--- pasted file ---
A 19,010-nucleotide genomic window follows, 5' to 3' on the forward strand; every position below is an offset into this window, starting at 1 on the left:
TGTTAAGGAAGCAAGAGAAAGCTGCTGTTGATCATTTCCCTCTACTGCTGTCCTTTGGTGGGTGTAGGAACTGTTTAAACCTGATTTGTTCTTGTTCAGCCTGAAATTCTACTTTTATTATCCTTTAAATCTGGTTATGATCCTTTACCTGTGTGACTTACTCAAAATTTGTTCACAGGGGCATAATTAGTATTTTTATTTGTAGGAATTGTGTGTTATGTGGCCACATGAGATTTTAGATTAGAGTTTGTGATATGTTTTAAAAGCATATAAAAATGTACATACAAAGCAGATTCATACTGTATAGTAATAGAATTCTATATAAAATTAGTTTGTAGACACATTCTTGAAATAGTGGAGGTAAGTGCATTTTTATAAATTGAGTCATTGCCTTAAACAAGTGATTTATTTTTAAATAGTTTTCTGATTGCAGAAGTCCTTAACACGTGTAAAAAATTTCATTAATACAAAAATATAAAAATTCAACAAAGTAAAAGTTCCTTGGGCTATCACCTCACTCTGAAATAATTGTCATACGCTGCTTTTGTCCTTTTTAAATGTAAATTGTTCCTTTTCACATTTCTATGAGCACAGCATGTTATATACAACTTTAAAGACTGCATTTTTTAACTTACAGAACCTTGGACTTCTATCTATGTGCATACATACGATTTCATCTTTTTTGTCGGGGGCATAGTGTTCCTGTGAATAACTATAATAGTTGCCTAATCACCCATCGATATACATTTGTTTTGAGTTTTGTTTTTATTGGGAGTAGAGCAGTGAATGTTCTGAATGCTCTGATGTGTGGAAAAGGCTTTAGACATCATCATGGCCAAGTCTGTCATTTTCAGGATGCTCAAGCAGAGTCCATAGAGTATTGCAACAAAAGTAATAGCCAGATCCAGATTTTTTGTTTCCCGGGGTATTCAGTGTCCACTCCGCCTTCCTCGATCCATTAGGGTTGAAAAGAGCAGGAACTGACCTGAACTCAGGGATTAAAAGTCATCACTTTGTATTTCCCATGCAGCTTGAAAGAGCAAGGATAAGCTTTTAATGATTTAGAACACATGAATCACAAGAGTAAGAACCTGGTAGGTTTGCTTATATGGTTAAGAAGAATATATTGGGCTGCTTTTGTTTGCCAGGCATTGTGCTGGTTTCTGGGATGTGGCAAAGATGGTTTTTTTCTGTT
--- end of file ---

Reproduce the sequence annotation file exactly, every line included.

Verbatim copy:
A 19,010-nucleotide genomic window follows, 5' to 3' on the forward strand; every position below is an offset into this window, starting at 1 on the left:
TGTTAAGGAAGCAAGAGAAAGCTGCTGTTGATCATTTCCCTCTACTGCTGTCCTTTGGTGGGTGTAGGAACTGTTTAAACCTGATTTGTTCTTGTTCAGCCTGAAATTCTACTTTTATTATCCTTTAAATCTGGTTATGATCCTTTACCTGTGTGACTTACTCAAAATTTGTTCACAGGGGCATAATTAGTATTTTTATTTGTAGGAATTGTGTGTTATGTGGCCACATGAGATTTTAGATTAGAGTTTGTGATATGTTTTAAAAGCATATAAAAATGTACATACAAAGCAGATTCATACTGTATAGTAATAGAATTCTATATAAAATTAGTTTGTAGACACATTCTTGAAATAGTGGAGGTAAGTGCATTTTTATAAATTGAGTCATTGCCTTAAACAAGTGATTTATTTTTAAATAGTTTTCTGATTGCAGAAGTCCTTAACACGTGTAAAAAATTTCATTAATACAAAAATATAAAAATTCAACAAAGTAAAAGTTCCTTGGGCTATCACCTCACTCTGAAATAATTGTCATACGCTGCTTTTGTCCTTTTTAAATGTAAATTGTTCCTTTTCACATTTCTATGAGCACAGCATGTTATATACAACTTTAAAGACTGCATTTTTTAACTTACAGAACCTTGGACTTCTATCTATGTGCATACATACGATTTCATCTTTTTTGTCGGGGGCATAGTGTTCCTGTGAATAACTATAATAGTTGCCTAATCACCCATCGATATACATTTGTTTTGAGTTTTGTTTTTATTGGGAGTAGAGCAGTGAATGTTCTGAATGCTCTGATGTGTGGAAAAGGCTTTAGACATCATCATGGCCAAGTCTGTCATTTTCAGGATGCTCAAGCAGAGTCCATAGAGTATTGCAACAAAAGTAATAGCCAGATCCAGATTTTTTGTTTCCCGGGGTATTCAGTGTCCACTCCGCCTTCCTCGATCCATTAGGGTTGAAAAGAGCAGGAACTGACCTGAACTCAGGGATTAAAAGTCATCACTTTGTATTTCCCATGCAGCTTGAAAGAGCAAGGATAAGCTTTTAATGATTTAGAACACATGAATCACAAGAGTAAGAACCTGGTAGGTTTGCTTATATGGTTAAGAAGAATATATTGGGCTGCTTTTGTTTGCCAGGCATTGTGCTGGTTTCTGGGATGTGGCAAAGATGGTTTTTTTCTGTT